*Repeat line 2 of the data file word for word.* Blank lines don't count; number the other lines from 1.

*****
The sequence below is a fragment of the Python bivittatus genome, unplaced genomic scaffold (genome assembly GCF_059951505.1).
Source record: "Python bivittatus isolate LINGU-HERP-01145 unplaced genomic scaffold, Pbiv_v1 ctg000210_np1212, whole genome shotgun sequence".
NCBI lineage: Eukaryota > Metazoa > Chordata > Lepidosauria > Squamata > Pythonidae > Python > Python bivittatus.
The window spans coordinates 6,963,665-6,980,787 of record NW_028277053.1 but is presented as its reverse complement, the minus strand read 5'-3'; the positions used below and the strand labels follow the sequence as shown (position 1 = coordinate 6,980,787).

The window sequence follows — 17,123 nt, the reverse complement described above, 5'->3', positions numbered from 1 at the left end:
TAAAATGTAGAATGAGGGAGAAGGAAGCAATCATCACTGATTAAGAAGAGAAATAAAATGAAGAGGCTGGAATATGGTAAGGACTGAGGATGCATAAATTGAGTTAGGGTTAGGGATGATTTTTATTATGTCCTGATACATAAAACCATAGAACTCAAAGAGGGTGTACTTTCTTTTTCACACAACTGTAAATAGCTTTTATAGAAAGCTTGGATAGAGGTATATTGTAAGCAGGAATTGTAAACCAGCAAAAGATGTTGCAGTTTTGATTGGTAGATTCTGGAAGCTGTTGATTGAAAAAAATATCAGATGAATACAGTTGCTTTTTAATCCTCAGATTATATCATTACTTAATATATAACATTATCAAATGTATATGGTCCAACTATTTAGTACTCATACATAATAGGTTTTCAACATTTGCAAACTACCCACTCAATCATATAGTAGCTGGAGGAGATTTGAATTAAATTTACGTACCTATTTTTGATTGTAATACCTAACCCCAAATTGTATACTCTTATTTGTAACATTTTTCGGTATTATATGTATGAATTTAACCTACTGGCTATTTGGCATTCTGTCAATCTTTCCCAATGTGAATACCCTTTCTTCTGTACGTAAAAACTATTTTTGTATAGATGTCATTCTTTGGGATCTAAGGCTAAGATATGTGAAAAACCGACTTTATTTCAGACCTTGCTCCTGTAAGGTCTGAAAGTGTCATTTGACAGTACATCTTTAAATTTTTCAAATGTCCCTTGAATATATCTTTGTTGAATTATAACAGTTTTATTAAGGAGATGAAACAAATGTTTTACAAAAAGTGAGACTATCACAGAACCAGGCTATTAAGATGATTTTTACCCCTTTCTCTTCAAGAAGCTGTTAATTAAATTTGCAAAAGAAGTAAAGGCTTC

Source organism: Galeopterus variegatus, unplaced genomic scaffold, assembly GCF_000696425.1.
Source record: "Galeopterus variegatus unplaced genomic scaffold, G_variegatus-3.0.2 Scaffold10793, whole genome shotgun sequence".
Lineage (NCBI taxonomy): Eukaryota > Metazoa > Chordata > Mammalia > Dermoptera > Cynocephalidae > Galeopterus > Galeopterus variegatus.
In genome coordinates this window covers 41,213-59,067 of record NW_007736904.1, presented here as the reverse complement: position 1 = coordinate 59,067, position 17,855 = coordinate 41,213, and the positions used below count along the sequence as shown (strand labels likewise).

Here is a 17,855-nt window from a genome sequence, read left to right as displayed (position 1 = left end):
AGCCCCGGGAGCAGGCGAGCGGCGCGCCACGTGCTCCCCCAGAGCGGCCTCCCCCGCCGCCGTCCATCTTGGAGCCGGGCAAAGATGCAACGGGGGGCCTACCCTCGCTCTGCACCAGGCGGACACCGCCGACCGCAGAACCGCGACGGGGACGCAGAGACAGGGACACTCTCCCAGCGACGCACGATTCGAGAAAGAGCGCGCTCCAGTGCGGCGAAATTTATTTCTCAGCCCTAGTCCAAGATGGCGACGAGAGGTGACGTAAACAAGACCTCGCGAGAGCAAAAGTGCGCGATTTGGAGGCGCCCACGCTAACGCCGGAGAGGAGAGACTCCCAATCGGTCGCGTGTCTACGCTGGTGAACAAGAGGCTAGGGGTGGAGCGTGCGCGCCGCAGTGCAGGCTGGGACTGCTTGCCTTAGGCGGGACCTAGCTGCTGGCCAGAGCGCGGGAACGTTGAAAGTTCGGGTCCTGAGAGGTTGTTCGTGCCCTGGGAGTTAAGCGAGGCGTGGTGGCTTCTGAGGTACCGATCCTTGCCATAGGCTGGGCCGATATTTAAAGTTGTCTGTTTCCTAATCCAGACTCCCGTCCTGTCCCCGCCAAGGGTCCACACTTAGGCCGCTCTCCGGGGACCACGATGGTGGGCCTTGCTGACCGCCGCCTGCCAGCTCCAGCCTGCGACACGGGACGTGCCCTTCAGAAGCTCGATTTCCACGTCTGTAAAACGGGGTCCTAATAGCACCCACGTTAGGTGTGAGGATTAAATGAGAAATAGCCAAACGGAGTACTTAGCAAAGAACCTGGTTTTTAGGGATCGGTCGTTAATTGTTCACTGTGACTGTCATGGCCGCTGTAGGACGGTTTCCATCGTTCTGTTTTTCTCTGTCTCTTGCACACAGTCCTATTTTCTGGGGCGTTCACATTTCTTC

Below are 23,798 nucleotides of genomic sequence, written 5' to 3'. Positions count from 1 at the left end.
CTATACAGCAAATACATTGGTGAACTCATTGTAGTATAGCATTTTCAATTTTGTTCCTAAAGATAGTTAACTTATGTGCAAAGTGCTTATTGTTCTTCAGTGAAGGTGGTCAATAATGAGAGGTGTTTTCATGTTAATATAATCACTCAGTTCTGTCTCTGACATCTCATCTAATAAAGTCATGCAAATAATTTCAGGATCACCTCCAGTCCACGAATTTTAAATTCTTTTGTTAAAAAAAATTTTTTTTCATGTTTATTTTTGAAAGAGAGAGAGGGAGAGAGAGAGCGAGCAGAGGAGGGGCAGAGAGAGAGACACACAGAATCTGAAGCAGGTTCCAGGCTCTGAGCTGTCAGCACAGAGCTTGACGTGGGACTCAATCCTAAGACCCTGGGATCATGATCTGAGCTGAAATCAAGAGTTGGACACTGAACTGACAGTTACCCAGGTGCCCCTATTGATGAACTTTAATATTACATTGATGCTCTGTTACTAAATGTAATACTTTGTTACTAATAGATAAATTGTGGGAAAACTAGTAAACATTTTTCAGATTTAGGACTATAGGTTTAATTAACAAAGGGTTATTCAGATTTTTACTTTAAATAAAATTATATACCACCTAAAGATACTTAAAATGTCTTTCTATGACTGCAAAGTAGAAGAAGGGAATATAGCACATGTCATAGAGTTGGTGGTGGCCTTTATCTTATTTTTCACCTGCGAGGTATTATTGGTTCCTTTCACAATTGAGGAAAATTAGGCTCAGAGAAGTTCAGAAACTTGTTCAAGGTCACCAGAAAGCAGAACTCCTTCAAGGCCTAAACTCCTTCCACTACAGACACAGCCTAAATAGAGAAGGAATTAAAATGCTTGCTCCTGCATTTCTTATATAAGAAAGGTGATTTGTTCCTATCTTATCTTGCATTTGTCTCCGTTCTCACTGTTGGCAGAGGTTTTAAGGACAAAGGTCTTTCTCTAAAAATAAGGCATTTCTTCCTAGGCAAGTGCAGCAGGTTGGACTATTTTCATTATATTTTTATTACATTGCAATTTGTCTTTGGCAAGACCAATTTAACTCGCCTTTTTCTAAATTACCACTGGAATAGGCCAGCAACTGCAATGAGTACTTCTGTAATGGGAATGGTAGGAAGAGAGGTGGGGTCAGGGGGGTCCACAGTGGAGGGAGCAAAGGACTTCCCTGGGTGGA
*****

Source record: "Python bivittatus isolate LINGU-HERP-01145 unplaced genomic scaffold, Pbiv_v1 ctg000210_np1212, whole genome shotgun sequence".